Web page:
First of all, who is seeded? Ensembles are automatically seeded if rounds are used at Circuit Championships or if they compete in a division without rounds that has 9 or more competitors. Our largest classifications (Class B, Scholastic AAA, Scholastic AA, and Scholastic A) are automatically split into three rounds for Circuit Championships. Other divisions in our circuit are split into rounds if they reach 16 competitors.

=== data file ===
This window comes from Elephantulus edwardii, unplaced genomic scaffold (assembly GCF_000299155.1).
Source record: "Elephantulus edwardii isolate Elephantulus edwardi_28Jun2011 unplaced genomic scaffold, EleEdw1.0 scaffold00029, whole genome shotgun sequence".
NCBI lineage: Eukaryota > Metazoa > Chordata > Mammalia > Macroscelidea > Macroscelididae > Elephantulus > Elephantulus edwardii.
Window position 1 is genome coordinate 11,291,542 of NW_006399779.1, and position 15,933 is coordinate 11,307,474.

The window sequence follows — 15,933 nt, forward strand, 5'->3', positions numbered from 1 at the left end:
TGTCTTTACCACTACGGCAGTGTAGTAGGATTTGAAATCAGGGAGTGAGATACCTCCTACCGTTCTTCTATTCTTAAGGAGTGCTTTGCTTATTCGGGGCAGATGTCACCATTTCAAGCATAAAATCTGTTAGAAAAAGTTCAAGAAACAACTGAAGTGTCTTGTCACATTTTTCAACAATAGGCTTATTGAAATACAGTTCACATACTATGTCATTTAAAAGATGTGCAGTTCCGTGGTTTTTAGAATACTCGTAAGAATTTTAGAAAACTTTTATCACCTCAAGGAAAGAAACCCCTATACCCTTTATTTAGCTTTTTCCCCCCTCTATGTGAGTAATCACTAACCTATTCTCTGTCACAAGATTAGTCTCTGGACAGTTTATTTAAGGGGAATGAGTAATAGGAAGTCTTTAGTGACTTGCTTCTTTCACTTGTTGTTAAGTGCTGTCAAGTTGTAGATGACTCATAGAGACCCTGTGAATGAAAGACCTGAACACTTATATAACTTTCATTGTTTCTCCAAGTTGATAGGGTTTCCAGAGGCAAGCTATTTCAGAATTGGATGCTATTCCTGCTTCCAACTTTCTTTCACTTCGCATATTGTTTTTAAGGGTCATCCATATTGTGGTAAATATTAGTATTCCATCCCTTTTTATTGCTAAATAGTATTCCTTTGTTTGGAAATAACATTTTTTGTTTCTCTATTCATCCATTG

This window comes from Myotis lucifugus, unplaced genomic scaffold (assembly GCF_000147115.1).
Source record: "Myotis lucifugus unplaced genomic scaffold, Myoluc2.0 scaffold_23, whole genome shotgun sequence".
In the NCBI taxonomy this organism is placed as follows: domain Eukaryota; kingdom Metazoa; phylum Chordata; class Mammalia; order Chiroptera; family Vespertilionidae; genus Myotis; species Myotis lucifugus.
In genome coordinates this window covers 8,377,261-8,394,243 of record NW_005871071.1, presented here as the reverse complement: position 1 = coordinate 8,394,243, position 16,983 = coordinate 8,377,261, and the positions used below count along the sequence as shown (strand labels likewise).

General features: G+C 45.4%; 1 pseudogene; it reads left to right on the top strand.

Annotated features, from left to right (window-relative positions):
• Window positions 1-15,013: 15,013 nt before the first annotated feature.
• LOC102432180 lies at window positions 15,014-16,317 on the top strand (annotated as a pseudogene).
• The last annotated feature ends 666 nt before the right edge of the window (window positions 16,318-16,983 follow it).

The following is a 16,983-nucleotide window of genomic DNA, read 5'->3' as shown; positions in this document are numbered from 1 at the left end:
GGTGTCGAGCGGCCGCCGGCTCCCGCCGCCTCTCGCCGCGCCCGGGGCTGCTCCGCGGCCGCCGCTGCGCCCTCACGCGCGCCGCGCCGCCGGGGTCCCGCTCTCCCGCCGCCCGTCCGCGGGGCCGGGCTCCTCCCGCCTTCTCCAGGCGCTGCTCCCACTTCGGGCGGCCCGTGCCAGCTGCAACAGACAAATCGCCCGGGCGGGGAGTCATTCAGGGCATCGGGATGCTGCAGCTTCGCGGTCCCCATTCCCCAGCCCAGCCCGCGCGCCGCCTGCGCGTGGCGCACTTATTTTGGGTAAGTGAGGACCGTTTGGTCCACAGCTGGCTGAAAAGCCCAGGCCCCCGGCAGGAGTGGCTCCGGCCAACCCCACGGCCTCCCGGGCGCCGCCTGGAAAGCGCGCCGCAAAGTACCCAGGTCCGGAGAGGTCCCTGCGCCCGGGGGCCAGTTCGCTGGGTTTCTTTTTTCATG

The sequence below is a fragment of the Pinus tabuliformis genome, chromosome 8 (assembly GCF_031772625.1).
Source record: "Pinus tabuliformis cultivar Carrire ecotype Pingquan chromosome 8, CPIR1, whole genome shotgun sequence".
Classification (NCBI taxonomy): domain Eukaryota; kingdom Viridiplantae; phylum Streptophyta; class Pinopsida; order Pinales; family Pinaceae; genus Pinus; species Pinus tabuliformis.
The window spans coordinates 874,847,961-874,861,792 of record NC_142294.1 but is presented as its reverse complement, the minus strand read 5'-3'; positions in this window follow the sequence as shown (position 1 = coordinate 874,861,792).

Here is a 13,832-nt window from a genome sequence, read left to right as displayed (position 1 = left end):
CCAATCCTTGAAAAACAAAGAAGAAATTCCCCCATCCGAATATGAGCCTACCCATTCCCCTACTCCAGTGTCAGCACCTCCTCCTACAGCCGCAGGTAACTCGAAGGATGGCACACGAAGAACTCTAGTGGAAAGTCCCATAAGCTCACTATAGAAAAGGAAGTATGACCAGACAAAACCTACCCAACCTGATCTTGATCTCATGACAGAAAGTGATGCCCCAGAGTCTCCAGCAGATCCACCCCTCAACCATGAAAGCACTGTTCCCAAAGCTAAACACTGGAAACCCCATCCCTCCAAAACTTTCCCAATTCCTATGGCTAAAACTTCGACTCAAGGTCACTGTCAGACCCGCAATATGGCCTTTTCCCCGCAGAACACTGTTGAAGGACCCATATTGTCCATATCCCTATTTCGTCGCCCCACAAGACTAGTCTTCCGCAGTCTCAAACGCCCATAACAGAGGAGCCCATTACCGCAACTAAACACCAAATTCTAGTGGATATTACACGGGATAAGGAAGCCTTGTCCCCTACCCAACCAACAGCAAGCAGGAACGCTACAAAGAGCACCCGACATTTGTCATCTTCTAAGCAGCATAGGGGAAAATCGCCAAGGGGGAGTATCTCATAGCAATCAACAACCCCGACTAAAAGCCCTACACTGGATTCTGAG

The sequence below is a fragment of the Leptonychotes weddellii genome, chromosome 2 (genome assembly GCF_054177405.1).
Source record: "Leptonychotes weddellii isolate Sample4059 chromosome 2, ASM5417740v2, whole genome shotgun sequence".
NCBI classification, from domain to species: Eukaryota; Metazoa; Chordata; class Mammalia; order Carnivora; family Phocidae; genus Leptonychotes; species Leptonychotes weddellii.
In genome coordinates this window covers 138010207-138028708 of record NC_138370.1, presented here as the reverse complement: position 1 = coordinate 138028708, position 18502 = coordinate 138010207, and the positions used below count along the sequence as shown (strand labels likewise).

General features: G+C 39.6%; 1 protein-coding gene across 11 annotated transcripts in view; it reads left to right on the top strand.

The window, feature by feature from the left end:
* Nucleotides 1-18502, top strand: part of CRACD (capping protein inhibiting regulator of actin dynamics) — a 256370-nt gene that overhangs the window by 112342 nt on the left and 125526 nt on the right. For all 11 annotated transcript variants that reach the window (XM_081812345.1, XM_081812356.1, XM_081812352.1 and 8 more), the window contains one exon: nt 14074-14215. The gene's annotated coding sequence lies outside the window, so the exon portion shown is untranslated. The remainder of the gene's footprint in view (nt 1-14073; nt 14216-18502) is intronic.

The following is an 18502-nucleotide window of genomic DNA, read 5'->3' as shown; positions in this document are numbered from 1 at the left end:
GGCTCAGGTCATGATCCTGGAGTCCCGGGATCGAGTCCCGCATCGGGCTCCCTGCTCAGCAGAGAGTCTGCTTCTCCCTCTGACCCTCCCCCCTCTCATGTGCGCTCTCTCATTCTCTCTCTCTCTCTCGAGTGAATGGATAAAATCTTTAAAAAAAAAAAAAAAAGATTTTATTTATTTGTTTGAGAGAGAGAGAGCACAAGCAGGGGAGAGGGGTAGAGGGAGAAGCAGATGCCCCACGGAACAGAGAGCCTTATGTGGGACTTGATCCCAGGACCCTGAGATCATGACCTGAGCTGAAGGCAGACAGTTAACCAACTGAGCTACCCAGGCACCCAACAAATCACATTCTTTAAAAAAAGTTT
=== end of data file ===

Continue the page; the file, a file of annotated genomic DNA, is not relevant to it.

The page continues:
Color Guard ensembles are seeded based on their most recent score received at an FFCC event, with growth each week accounted for by a factor of 2.
The rounds are divided as follows:
Round A – Seed 1, Seed 4, Seed 7, Seed 10, etc.
Round B – Seed 2, Seed 5, Seed 8, Seed 11, etc.
Round C – Seed 3, Seed 6, Seed 9, Seed 12, etc.
Once in rounds, ensembles will be divided into thirds based on their seeds, and then their performance order scrambled within their third. So, teams in the top third of seeds will perform in the last performance block in the round, in a random order.
The performance order for the rounds as a whole will vary based on logistical needs in regards to the operations of Championships. (So, Round A does not necessarily perform first or last).